Cummins' advantage over its rivals became more pronounced recently, when truck maker Navistar International was transformed from competitor to customer after its engines were found unable to meet EPA standards. Navistar surged today on reports of a better-than-expected turnaround pace, and its retooled engines could again push back against Cummins' dominance. That should weigh on investors' minds going forward, as Cummins may see a decline in sales and profits, as Navistar no longer needs to buy its engines out of desperation.

Navistar, however, is deepening its ties to the Cummins-Westport partnership, as its push for more nat-gas trucking relies on the Cummins-Westport engine. Navistar competitor PACCAR is also using Cummins-Westport engines for its nat-gas initiative in Peterbilt and Kenworth trucks, so it appears that Cummins has this nascent segment locked down for the foreseeable future.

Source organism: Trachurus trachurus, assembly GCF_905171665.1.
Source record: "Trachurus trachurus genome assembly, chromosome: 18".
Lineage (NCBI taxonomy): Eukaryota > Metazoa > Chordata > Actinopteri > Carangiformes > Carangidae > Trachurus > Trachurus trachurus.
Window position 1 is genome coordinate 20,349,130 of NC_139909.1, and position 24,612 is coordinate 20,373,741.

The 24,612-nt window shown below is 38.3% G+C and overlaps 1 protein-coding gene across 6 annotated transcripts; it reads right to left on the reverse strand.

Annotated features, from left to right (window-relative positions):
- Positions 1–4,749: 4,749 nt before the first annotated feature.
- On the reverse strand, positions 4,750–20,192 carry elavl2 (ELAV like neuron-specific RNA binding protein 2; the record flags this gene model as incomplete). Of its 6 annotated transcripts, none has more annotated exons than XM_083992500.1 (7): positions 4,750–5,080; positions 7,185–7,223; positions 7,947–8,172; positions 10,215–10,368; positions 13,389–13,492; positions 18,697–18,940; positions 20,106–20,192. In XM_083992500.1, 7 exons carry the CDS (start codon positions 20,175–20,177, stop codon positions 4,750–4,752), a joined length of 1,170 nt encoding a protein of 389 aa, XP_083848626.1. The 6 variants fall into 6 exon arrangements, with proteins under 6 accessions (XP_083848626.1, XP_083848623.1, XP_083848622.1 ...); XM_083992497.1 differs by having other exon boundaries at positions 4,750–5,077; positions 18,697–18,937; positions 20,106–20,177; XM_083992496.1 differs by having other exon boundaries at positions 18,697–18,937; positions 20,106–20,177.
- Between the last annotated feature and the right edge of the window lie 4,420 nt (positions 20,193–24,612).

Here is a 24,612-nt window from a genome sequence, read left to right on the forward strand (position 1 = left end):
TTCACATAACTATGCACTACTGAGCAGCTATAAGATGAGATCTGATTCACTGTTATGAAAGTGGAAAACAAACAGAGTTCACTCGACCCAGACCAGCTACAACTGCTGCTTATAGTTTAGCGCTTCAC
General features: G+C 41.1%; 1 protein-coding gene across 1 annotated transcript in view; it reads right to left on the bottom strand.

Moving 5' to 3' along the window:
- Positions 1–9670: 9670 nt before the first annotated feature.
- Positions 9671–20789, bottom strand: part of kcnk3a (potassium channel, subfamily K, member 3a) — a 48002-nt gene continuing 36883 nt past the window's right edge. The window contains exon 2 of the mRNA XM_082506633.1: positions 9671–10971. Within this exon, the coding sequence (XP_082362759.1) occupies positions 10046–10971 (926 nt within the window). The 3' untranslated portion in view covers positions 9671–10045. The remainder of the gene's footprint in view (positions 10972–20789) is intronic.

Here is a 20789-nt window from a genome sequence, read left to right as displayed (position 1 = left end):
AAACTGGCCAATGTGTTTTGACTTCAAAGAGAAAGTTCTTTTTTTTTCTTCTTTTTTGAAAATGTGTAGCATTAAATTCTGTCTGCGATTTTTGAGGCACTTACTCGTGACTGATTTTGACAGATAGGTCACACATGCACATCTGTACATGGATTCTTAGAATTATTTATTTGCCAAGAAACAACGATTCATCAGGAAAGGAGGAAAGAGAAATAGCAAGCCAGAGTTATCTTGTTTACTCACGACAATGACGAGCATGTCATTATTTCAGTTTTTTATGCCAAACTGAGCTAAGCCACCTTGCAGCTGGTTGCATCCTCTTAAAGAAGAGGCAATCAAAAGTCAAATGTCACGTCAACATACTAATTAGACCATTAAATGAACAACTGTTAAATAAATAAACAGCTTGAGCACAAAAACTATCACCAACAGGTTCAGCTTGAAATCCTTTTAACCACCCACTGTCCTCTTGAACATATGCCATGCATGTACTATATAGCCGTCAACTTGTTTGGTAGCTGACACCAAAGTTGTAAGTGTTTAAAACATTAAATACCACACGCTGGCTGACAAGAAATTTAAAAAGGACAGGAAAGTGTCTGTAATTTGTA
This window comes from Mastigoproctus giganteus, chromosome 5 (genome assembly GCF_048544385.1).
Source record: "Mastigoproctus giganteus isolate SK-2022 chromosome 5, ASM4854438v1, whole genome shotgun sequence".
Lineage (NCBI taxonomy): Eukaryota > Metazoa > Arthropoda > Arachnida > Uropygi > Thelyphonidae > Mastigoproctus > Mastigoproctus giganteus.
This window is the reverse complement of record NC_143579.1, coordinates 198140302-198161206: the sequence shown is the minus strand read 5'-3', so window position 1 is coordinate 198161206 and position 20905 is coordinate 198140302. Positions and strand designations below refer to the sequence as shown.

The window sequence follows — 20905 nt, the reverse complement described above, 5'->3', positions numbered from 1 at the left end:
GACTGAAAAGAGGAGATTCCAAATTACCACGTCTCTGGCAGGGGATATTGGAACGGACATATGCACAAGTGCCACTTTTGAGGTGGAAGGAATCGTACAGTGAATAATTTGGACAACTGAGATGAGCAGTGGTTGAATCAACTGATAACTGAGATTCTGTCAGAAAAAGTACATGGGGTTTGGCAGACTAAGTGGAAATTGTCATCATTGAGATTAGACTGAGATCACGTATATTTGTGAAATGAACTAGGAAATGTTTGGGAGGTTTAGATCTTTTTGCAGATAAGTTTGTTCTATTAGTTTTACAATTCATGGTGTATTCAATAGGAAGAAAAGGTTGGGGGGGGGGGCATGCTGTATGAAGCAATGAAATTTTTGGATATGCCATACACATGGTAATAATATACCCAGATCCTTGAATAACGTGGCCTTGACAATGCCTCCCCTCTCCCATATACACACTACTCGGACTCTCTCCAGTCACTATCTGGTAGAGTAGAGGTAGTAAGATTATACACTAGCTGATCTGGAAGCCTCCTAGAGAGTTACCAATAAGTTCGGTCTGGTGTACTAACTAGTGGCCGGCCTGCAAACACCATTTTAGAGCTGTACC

More important to Cummins' immediate future is the performance of its diesel-dependent engine segment, which accounts for half of revenue and which shrank by 5% in the 2012 fiscal year. Much of those sales come from heavy- and medium-duty trucks and buses, and the global market for these vehicles is projected to grow by 4.3% in 2013. It's not a great expansion, but Cummins can always beat the industry average by capturing market share from its competitors -- provided, of course, that it doesn't wind up losing share to a retooled Navistar.

Putting the pieces together
Today, Cummins has many of the qualities that make up a great stock, but no stock is truly perfect. Digging deeper can help you uncover the answers you need to make a great buy -- or to stay away from a stock that's going nowhere.